If you are like me, you never really grew out the "why" phase that seems to inflict most small children. We want to know why things work a certain way. This was definitely true when I was introduced to CBD tinctures. One of the instructions many products had was "hold under your tongue for x amount of seconds". Well, why should I do that? How does that make a difference?
To get the answer I needed, I went on a quest that made me wish I had paid more attention in science class. According to Teach Me Anatomy, we have these little almond shaped glands on the oral cavity floor under our tongue called the Sublingual Gland. These little glands make up only 3-5% of our overall saliva.
In an article published by Elevated Hemp Solutions, they advise "Holding a small amount of CBD oil under the tongue for 60 seconds allows it to quickly enter the bloodstream through these glands".
While it may sound like something new, taking ingestibles this way has been around for a while. Psychology Today published an article in 2018 about sublingual vitamins. And while CBD and traditional vitamins are in two separate categories medically speaking, the theory is the same.
According to the Psychology Today article, "They work because the nutrient is absorbed under the tongue and enters the bloodstream directly without having to go through the gastrointestinal tract."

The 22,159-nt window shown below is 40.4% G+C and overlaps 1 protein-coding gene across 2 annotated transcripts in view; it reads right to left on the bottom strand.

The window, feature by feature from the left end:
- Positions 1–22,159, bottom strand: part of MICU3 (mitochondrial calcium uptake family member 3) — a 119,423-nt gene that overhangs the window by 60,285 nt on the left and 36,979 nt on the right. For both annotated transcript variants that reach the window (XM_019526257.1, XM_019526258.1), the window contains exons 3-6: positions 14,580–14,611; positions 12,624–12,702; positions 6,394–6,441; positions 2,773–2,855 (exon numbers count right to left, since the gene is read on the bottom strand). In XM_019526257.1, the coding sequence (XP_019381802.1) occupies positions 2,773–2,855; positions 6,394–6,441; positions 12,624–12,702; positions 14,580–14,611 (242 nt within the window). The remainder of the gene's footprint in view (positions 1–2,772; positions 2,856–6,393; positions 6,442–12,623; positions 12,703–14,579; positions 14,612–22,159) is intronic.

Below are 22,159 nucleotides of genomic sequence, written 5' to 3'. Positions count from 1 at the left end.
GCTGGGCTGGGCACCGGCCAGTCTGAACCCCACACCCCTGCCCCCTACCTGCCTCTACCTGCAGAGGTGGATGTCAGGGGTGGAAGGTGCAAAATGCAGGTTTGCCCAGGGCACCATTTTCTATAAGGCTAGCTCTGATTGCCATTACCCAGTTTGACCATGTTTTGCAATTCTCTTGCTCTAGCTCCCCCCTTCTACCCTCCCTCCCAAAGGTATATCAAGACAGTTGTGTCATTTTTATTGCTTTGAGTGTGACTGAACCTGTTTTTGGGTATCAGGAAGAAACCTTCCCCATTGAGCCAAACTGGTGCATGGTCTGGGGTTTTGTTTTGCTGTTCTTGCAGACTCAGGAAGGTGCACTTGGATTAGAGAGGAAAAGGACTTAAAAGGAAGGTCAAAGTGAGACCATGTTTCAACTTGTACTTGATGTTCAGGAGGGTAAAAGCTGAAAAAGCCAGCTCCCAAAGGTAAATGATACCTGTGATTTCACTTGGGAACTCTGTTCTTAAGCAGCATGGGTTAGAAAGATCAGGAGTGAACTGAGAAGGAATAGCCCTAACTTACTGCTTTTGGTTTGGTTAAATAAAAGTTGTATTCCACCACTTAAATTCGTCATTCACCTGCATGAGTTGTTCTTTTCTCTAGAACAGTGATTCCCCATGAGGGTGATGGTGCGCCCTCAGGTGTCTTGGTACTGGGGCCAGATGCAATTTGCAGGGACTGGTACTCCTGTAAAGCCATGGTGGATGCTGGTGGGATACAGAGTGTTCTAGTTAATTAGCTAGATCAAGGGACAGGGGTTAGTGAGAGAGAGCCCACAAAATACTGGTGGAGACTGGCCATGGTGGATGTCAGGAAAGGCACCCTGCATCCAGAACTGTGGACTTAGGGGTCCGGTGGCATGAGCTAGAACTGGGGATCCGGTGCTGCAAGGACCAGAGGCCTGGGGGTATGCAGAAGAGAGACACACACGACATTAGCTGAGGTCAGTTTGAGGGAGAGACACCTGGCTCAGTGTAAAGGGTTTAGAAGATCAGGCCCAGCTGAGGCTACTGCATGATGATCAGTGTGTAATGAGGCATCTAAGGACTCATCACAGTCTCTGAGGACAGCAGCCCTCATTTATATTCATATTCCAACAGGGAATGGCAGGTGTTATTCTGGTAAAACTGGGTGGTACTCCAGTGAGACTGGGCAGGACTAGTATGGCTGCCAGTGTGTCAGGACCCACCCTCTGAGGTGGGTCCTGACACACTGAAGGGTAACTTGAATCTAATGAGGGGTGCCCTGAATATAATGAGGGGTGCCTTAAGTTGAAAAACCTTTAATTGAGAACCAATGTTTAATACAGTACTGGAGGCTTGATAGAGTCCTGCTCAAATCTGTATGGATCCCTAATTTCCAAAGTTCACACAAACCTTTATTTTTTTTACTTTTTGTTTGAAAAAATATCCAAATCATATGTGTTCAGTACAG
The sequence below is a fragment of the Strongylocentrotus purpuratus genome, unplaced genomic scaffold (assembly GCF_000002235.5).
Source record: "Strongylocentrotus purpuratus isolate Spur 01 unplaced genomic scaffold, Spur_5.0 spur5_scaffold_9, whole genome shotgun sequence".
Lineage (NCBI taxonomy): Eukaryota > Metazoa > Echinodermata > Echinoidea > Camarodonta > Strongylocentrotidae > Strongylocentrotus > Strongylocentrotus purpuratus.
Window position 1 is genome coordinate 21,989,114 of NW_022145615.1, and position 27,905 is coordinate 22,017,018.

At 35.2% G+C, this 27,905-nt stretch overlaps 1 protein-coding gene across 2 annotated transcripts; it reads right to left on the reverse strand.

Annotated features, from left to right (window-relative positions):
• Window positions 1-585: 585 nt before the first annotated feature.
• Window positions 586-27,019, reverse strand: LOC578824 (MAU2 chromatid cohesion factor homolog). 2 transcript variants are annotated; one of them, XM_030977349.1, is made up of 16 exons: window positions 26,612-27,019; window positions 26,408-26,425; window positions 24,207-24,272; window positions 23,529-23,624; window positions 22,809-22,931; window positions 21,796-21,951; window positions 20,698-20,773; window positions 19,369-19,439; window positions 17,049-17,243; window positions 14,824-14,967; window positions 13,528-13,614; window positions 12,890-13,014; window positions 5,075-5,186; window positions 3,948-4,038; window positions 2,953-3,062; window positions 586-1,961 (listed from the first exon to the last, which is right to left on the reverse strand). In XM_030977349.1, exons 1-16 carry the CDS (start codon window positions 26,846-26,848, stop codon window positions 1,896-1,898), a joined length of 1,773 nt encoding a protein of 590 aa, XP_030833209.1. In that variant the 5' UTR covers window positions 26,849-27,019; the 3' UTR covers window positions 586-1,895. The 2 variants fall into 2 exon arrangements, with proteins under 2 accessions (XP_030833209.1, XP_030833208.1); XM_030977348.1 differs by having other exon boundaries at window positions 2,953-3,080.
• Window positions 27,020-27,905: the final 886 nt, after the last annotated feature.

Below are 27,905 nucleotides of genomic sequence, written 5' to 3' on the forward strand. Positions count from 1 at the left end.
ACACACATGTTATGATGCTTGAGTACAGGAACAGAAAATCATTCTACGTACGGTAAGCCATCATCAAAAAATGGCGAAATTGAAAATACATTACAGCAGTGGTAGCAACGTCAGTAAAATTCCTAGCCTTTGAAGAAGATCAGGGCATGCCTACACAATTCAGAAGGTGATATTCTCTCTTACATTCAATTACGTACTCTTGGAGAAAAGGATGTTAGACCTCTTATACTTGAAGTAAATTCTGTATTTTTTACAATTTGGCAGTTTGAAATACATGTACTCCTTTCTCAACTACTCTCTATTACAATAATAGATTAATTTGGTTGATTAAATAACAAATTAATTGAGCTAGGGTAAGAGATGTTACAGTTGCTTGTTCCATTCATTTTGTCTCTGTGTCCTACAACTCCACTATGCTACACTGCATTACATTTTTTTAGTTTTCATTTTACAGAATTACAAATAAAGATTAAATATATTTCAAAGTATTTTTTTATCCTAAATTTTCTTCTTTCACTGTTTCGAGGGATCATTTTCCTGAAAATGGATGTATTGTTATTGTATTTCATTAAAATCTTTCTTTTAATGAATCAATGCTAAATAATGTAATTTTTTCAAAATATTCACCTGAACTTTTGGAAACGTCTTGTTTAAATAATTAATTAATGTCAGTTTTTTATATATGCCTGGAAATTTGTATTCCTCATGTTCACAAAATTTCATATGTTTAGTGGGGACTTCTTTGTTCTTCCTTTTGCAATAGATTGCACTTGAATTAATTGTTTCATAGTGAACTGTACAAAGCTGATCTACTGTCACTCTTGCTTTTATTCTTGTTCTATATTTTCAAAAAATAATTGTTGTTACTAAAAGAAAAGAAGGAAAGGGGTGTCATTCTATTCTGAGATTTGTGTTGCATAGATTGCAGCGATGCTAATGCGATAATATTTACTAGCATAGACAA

This theory can be applied to CBD oil, though most studies surrounding sublingual ingestion have centered around vaccines and pharmaceutical drugs. However, one preliminary study conducted by the British Pharmacological Society found "Oil solution and sublingual wafer formulations of the extract standardised with CBD were well tolerated and achieved equivalent concentrations of CBD when compared to an available commercial nabiximols formulation."
It's no secret that quality CBD oil is a little more on the pricy side. So making sure you ingest it in the most efficient way possible is important. Sublingual ingestion has become an increasingly popular way of taking vitamins, and the CBD industry is following suit. Preliminary studies support this theory, however more research needs to be conducted to determine, if any, long term side effects of this method.